Something I’ve been hearing for well over a decade, from both Podiatric and Orthopedic surgeons. And, if they guy’s and gal’s who stand to make some nice bucks off the operation, don’t seem too eager to do it, well, that speaks volumes to me.
            He measured me for an orthotic for my left foot, and a brace, for the right.
            No approval for the orthotic – to get that covered, I’d have to be diabetic.
            He did, however, get approval for making the brace.
            A few weeks later, I got a detailed breakdown of the costs involved in making it – totalling over $4,500, for what is essentially a leather Chuck Taylor with an orthotic inside.
            Over $4,500!

            Then, a couple of days before I thought it would be ready, I got a letter saying that they were declining coverage.
            Why? Who the feck knows.
            So, I call the doctor, and his nurse spent over a week with the insurance company, and all she could tell me after all that time, was that yes, they’ll cover part of it, but they can’t tell her or me how much of that total, until AFTER it’s made. AFTER!!!!!
            It might cost me as little as $1,000 (which, needless to say, we can’t afford), or almost the full $4,500 (LOL!).

            So, in short, the insurance company, which gave me a letter with the feckin’ detailed breakdown of the whole cost of the brace, can’t, or won’t, tell me in any feckin’ detail about how much they’ll cover.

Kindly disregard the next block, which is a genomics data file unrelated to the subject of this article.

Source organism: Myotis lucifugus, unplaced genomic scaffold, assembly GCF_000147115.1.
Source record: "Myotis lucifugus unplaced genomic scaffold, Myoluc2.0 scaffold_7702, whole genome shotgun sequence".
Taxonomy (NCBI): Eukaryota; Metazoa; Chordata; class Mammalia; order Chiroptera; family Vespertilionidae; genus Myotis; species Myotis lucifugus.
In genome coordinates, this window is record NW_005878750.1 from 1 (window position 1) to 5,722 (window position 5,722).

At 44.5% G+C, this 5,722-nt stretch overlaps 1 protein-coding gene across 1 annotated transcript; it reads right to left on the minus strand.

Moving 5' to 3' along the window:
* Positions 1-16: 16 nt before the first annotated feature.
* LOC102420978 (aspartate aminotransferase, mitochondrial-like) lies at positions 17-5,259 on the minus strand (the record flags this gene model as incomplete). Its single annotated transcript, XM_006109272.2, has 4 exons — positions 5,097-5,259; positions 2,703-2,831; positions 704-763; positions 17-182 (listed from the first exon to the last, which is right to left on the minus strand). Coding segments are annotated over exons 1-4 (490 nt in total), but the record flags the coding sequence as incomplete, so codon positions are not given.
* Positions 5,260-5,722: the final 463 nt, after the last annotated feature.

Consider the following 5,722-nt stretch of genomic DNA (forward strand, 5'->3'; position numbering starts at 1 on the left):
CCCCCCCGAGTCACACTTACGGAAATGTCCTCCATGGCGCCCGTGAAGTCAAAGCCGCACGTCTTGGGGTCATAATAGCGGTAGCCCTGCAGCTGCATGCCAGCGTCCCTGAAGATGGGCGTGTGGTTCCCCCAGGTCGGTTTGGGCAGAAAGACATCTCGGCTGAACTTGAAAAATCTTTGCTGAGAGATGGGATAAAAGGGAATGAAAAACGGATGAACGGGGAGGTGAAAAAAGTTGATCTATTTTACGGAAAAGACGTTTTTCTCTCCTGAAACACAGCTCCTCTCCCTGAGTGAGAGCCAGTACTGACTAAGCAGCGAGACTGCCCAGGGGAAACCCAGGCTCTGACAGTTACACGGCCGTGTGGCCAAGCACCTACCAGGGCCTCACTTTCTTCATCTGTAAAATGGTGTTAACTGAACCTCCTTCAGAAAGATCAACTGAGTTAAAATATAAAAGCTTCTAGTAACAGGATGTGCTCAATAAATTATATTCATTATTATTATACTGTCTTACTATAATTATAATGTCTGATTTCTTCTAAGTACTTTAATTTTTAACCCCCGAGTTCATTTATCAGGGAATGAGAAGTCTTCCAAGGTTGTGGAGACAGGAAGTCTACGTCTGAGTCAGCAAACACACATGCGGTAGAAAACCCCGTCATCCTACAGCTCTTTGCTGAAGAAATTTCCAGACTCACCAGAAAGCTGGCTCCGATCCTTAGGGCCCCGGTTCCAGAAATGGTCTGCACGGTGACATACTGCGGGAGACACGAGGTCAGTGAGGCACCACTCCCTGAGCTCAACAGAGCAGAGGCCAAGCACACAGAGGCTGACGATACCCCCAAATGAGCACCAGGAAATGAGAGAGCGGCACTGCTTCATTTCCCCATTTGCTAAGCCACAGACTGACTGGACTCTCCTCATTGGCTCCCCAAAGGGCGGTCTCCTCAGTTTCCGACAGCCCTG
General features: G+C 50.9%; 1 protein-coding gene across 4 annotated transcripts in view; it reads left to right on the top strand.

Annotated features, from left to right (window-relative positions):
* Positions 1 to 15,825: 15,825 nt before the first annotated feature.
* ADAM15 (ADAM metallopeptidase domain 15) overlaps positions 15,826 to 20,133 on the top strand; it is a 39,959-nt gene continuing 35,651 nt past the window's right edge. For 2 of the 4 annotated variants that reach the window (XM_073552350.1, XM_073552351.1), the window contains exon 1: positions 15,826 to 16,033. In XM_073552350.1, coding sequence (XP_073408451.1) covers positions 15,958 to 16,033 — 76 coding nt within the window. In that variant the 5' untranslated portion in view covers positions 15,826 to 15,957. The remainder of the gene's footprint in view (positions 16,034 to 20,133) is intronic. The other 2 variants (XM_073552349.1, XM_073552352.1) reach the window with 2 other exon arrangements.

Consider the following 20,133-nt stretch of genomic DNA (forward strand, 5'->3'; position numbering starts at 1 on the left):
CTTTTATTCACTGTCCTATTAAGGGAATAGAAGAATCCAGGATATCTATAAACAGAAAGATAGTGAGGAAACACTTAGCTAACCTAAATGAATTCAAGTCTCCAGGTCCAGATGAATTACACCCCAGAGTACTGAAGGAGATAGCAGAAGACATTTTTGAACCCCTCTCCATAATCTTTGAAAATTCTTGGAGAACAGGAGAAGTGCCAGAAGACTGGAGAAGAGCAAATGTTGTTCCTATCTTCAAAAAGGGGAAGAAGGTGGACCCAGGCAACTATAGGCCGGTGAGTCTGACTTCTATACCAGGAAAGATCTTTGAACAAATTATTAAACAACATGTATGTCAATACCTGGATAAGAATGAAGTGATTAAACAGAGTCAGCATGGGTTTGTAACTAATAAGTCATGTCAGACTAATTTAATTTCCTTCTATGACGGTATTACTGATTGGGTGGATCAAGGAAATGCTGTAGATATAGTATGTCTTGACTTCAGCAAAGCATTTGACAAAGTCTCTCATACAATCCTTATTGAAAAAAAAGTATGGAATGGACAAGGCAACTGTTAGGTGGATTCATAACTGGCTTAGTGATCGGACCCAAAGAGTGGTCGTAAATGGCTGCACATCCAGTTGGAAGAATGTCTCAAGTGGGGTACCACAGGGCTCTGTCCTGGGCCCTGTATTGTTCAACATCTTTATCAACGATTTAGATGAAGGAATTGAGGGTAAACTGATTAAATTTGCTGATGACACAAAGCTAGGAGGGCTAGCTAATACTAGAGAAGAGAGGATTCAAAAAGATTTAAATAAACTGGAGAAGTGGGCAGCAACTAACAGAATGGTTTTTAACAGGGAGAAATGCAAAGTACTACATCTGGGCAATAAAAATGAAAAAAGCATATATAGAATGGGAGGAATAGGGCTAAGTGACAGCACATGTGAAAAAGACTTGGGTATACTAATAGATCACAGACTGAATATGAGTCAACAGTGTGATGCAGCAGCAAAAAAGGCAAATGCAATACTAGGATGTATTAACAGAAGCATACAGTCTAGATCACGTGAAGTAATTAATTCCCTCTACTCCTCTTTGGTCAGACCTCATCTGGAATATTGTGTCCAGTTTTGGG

Not until after it’s made.
            And, it’s not like they can then sell that to some other poor handicapped schmuck.
            Every poor handicapped schmuck’s injury is different.
            So, once it was made, I’d HAVE to pay for having it made. Despite them not being able to tell me how much they’d cover – if anything, that is.
            Ok, so no brace.

            So, a few weeks later, insurance card in hand once again, I went to an Orthopedic Surgeon.
            A gentleman from the Orient. And, lo and behold, he’s the first one I’d ever been to who said he thinks he can fuse my ankle, and that I wouldn’t hate it.
            I don’t know whether he thinks he’s more skillfull than the other’s I’d been to, or more greedy.

            How much will the surgery cost?
            And how much is covered?
            Well, says the Doc, I’ll need a 3-D MRI on that, before I can really tell you whether I can do it.
            He sets up an appointment for the MRI, at a place over 1/2 an hour away.
            And then, a few days before the MRI, I get a letter from the Medicaid insurance company, saying the they’re declining paying for the MRI.